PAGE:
Japanese copperware ornament or netsuke of a tortoise and snake. It is not a wearing netsuke, but a decorative netsuke. It was made by metalware artist Haruhiko Shimoo, or in Japanese as 'Shimoo Haruhiko 下尾晴彦', a very famous modern metalware craftsman in Japan. He made this piece about 30 years ago.
The small creation is made with great detail and well patinated in a brownblack with gold highlights perfectly done. The shell of the mythological tortoise and snake are created with painstaking detail. The snake tail curved up and around to create a frame around them both. They both have great expressions on their faces and long sharp tongues. They are created upon their own nicely carved Japanese style metal stand that is part of the statue. Shimoo Haruhiko has stamped his signature in the 'Kamajirushi 'similar to a cartouche on the bottom. It is a very nice color and a wonderful piece. It is lovely and although small it is noticeable even from across the room to which I can personally testify.
It is in excellent condition with no cracks or chips. I am still working on finding any information about the artist.
Size: Width 2.8 inches or 7 cm, Length 1.5 inches or 3.7 cm, Height 2.6 inches or 6.5 cm. Weight 7.41 oz. or 210 grams
the Copper Lost Wax Cast Method
Most likely, this was made by copper casting and using the lost cast method, which i used for small statues with a lot of detail.
The following information was found on Wikipedoa. Please see our other metalware art.
Techniques of the main cast Casting a metal which is melted and poured into a prototype which had been made beforehand, it is metalworking method for the form of interest. Although the basic technology of casting was born thousands of years ago has not changed even now, and if there is a variation of a number, you cannot use the four main techniques in Takaoka copperware. By the respective techniques, also different prototype development
Wax casting method This is the most high-precision technique. Beeswax to create a prototype in which the combined boiled pine resin extracted from the hive and Japan wax extracted from the fruit of goby and baked at high temperature wrapped in soil, a prototype of the wax is melted by the heat, the gap is born . And pouring the metal to be dissolved here.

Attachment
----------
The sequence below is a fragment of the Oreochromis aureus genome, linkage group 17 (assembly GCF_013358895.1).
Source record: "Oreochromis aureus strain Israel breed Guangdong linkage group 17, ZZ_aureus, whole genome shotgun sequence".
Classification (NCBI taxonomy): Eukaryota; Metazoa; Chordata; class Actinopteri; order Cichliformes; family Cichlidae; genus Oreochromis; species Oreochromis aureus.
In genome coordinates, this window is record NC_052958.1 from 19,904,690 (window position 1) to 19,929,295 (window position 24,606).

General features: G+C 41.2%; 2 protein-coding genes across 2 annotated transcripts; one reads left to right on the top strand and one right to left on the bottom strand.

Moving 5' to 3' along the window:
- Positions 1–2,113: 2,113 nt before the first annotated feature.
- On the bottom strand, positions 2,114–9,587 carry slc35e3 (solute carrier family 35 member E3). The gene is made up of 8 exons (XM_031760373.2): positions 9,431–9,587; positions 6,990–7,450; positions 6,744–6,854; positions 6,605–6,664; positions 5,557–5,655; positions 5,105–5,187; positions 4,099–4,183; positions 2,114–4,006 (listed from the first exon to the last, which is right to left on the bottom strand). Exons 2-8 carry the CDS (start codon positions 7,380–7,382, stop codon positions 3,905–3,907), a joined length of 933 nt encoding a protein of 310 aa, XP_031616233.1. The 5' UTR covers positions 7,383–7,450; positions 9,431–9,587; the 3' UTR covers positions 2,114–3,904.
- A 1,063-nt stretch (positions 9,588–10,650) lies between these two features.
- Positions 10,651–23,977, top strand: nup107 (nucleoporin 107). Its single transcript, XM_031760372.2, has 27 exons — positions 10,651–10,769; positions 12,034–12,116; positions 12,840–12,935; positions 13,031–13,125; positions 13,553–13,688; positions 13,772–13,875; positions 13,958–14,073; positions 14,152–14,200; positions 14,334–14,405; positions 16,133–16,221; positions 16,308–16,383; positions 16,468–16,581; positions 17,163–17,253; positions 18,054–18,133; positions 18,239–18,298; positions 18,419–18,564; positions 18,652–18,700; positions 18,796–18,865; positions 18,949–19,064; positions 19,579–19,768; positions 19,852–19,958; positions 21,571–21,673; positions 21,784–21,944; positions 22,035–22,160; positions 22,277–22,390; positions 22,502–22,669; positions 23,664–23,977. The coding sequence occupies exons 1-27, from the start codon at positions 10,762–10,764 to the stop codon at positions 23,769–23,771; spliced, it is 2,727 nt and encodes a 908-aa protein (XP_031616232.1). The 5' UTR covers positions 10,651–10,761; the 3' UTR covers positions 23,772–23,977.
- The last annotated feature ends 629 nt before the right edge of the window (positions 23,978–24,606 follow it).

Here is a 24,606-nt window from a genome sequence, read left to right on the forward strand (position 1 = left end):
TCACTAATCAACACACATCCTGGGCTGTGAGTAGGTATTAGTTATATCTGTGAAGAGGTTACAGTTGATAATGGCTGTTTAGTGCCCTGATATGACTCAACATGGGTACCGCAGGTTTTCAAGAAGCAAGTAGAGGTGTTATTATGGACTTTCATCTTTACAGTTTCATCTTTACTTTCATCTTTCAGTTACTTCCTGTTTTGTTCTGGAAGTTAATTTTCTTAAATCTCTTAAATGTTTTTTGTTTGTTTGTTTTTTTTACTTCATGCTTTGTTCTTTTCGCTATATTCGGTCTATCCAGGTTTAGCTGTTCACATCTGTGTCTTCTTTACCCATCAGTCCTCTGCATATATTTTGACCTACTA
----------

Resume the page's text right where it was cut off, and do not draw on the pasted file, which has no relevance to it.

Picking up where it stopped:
Lost Wax Method A molten metal is poured into a mold that has been created by means of a wax model. Once the mold is made, the wax model is melted and drained away. A hollow core can be effected by the introduction of a heat-proof core that prevents the molten metal from totally filling the mold. The lost-wax method dates from the 3rd-millennium bc and has sustained few changes since then. To cast a clay model in bronze, a mold is made from the model, and the inside of this negative mold is brushed with melted wax to the desired thickness of the final bronze. After removal of the mold, the resultant wax shell is filled with a heat-resistant mixture.
Wax tubes, which provide ducts for pouring bronze during casting and vents for the noxious gases produced in the process, are fitted to the outside of the wax shell, which may be modeled or adjusted by the artist. Metal pins are hammered through the shell into the core to secure it. Next, the prepared wax shell is completely covered in layers of heat-resistant plaster, and the whole is inverted and placed in an oven. During heating, the plaster dries and the wax runs out through the ducts created by the wax tubes. The plaster mold is then packed in sand, and molten bronze is poured through the ducts, filling the space left by the wax. When cool, the outer plaster and core are removed, and the bronze may receive finishing touches.
from the manufacturer site in Japan: